I am not in the position of ascertaining the safety of the vaccine, but we have been told that its safety level is very high. Since the roll-out of the ‘body armour’, there have not been reported swaths of Serious Adverse Events among the subjects (patients). Influential figures like the US President-elect Joe Biden, the CDC virologist, Anthony Fauci, former Presidents Barak Obama, George W Bush, and the US sitting Vice President Mike Pence have all rolled up their sleeves for a shot of the vaccine. But why are many people still sceptical? Trust is the word. It is one of the reasons why the US government may be having an uphill task getting groups like the African-American community and Latinos subscribe to getting the vaccine. An opinion poll recently conducted found that only 42 per cent of Black adults said they would get the vaccine. 

This is compared with 61 percent of Whites, 63 per cent of Hispanics and 83 per cent of (English-speaking) Asian-Americans who said they would take the vaccine. Black people believe in vaccines. They just don’t trust a public health system that has, in too many cases, engaged in grievous harm by experimenting on Black bodies without consent or ignoring the specific needs of Black people. Black people remember the incident where doctors at Johns Hopkins University took cancer cells from a dying patient named Henrietta Lacks without her consent and then used those cells to create what would become a multimillion-dollar line of biological research. They remember the Tuskegee Syphilis Study which is now believed to be the best-known brand of racialised medical malpractice. The U.S.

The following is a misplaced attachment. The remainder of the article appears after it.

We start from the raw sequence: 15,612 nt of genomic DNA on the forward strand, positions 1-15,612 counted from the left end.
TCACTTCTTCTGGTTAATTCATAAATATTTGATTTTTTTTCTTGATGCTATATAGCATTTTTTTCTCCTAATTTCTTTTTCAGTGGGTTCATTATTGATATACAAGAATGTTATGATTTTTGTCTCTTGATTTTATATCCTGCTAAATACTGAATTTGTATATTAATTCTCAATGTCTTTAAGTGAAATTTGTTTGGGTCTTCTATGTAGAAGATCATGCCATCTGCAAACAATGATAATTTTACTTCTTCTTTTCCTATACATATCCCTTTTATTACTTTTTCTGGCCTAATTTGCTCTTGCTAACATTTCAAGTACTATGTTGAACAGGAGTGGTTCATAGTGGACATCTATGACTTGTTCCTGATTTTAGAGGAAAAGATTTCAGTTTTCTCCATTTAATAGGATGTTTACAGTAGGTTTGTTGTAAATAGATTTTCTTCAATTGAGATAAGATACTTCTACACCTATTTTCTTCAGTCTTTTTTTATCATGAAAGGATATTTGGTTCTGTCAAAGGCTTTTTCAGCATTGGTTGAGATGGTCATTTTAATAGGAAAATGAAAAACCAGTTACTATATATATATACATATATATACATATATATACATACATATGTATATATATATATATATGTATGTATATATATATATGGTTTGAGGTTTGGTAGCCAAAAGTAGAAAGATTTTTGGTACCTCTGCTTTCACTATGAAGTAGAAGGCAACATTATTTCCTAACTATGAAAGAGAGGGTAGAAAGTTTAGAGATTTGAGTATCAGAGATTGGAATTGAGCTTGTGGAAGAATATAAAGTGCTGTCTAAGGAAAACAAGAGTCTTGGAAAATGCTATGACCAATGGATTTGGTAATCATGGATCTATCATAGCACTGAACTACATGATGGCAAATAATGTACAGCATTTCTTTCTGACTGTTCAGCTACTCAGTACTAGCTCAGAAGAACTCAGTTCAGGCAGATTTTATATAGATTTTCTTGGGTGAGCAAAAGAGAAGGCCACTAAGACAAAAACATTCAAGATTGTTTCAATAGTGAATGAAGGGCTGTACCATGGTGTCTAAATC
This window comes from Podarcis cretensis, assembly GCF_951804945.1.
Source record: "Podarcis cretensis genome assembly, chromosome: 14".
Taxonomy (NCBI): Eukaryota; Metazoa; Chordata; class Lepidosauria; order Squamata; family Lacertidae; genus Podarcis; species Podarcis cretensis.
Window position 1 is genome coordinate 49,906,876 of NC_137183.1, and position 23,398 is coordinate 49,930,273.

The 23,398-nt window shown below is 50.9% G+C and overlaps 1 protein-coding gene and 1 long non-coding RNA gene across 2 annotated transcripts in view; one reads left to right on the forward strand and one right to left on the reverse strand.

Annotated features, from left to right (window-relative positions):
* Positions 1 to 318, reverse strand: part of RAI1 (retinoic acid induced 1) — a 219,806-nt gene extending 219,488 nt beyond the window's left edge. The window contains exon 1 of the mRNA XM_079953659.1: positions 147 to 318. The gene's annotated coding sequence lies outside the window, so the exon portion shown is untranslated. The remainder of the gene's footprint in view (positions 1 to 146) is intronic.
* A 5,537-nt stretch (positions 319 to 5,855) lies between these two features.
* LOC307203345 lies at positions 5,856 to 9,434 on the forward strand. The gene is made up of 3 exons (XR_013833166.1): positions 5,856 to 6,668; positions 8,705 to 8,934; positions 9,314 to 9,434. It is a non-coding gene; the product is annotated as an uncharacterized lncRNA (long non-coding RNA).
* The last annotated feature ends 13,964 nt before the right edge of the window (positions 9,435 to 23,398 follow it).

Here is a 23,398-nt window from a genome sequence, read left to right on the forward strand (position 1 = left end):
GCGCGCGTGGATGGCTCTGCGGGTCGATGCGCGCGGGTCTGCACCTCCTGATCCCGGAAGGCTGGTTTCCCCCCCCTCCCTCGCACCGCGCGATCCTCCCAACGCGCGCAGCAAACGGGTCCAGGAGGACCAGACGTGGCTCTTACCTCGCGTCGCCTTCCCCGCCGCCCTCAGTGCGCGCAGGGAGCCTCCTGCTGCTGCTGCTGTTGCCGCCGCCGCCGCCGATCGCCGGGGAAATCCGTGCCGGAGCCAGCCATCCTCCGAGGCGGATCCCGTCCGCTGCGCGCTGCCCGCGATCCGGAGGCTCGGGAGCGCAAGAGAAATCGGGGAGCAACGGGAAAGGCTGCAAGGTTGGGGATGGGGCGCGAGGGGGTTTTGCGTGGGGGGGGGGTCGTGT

Public Health Service sponsored a 40-year experiment where hundreds of Black men with syphilis were given placebos instead of actual medicine or effective care so doctors could document the long-term progression of the disease. The Tuskegee study came to light only when an Associated Press reporter named Jean Heller published a blockbuster exposé on the “experimentation on human guinea pigs.” People remember the Holmesburg Prison Experiment where the doctor who created a popular skin cream called Retin-A conducted a series of experiments, biopsies and painful procedures on inmates without disclosing the dangers. 

They cannot easily forget J. Marion Sims known as the “father of gynecology” who performed reproductive experiments on enslaved Black women without anesthesia. One of those women, Anarcha Westcott, underwent 30 painful gynaecological surgeries without any form of sedation. Sims later opened a hospital where he conducted his perfected technique on White women, who were of course anaesthetised. 

These and much more are some of the stories that my vaccine-phobic and sceptical 19-year-old son stumbled upon on the social media and in discussions among his friends and comes home barraging me with gnawing conspiracy theories. Although some cocktail of medications like Remdesivir, Regeneron, Azithromycin, Zinc, Vitamin C have been lately proved to be silver bullets against the virus; truth is that we all need the vaccine. I believe it makes more sense to get the vaccine than getting the virus. I can’t wait to roll up my sleeve to get one soon.